Wednesday, June 06, 2007

three weeks in a day

I am testing out my Japanese language skills now, since blogspot has been reset to Japanese on this computer. I'm sure I could change it, if I could read Japanese, but as it is, I can't figure out where the language options are, since they are in Japanese.

A few days ago I came to the realization that while I've been in Dharamsala for almost three weeks, and am itching to get back on the road, there are so many things I still want to do here. But alas, my trip to India is not so long, and there are still so many other places I want to visit. So tomorrow, I'm off to Parvati Valley to play in Kasol and its surrounding villages.

A few days ago, that same day I came to the realization that I may have been slacking off here on my holiday, I decided to walk up to the Baghsu waterfalls. I'd already been to the falls above Dharamkot, which was an hour and a half walk through beautiful forested hills and felt a little like heaven must feel. The Baghsu waterfalls are a 10 minute walk from the village, and are always densely populated, but still beautiful. I walked to the upper falls and watched Indian boys playing games in the pools, Buddhist monks chatting on rocks and a family of Sikhs splashing their feet.

On the trail up to the falls, I fell in step with an interesting family. There were the obviously western mom and dad, a blond girl and a Tibetan girl, who walked holding the woman's hand, speaking accented English. When we reached the pools, I photographed the girls playing and then introduced myself to the parents, Matthew and Theresa, offering to send them the photos. He is a philosophy teacher at Wesleyan, in India with the family for a year to research the influence of Buddhism on Wittgenstein. Theresa is home-schooling their daughter, Ruby. The Tibetan girl, Zompa, is a friend of the family, and a student at the Tibetan Children's Village school.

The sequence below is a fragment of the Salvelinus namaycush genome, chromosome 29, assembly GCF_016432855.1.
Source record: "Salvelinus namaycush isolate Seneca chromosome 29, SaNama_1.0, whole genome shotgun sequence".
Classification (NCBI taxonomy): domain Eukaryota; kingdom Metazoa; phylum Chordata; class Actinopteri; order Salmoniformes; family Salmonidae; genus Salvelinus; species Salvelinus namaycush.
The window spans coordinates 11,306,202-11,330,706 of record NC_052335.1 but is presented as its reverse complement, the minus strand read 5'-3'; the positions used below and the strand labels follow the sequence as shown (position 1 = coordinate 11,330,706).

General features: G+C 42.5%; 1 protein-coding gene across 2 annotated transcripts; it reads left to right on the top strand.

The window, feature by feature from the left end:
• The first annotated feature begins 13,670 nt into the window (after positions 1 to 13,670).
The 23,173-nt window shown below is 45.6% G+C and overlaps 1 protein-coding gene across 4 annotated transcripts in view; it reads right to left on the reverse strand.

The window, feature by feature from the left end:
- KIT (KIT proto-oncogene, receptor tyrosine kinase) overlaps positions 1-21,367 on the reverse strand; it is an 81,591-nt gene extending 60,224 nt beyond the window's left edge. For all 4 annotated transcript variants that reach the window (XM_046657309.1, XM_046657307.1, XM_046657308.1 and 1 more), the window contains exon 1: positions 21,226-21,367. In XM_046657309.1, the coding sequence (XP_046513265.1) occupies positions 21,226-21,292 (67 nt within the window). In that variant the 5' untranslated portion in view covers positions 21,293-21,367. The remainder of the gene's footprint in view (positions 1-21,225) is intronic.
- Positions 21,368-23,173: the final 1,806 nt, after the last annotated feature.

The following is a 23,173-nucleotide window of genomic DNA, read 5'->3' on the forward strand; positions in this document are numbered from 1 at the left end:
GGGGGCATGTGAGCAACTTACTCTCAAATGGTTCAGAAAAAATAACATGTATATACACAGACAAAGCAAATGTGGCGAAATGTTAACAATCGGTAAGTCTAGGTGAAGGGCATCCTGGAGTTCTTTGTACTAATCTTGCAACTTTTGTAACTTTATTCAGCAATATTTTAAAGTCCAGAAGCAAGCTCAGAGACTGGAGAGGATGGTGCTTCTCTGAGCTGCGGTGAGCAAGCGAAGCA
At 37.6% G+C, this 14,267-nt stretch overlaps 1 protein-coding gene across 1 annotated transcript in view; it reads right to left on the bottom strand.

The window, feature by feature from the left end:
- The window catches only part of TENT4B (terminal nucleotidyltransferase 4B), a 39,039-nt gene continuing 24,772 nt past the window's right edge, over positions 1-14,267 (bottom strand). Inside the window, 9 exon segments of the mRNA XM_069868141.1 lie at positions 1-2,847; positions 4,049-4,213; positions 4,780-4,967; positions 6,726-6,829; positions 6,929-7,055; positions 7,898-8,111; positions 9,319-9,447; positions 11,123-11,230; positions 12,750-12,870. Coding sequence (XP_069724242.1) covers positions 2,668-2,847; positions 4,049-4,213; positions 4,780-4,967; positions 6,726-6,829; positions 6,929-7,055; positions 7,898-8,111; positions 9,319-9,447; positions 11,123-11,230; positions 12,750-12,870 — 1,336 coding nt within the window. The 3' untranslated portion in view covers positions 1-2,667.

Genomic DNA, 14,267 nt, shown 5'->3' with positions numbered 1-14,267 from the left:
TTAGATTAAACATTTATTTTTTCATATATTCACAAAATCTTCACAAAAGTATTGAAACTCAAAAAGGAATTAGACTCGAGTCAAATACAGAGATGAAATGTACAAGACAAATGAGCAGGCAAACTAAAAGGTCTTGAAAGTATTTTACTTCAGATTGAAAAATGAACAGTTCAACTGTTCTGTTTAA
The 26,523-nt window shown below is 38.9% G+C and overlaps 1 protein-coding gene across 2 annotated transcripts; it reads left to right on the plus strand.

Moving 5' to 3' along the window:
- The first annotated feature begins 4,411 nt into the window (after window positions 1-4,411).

We ended up talking about how I had missed out seeing the Dalai Lama (he has indeed gone to Australia), and they told me that if I was interested, I could still go meet the Karmapa, a high Tibetan Buddhist teacher who heads the Karma Kagyu school. He greets the public every Wednesday and Saturday, they told me. It sounded great. They told me I could grab a cab for 400 rupees to the monastery, and that there may or may not be a lecture. That sounded less great. I asked them if they were planning to go. They said yes, so I said, great, maybe we could share a cab? We arranged to meet Wednesday at 1:30 by the Dalai Lama's temple.

So today I waited, at 1:30, at 1:45, at 2. No family. I had almost decided to give up (no way was I going to spend 400 rupees on a cab myself - that's a lot of money here) when I saw Matt running past the temple. "Sorry we're late," he said. Theresa was right behind him. "Difficult day in home-schooling," she apologized.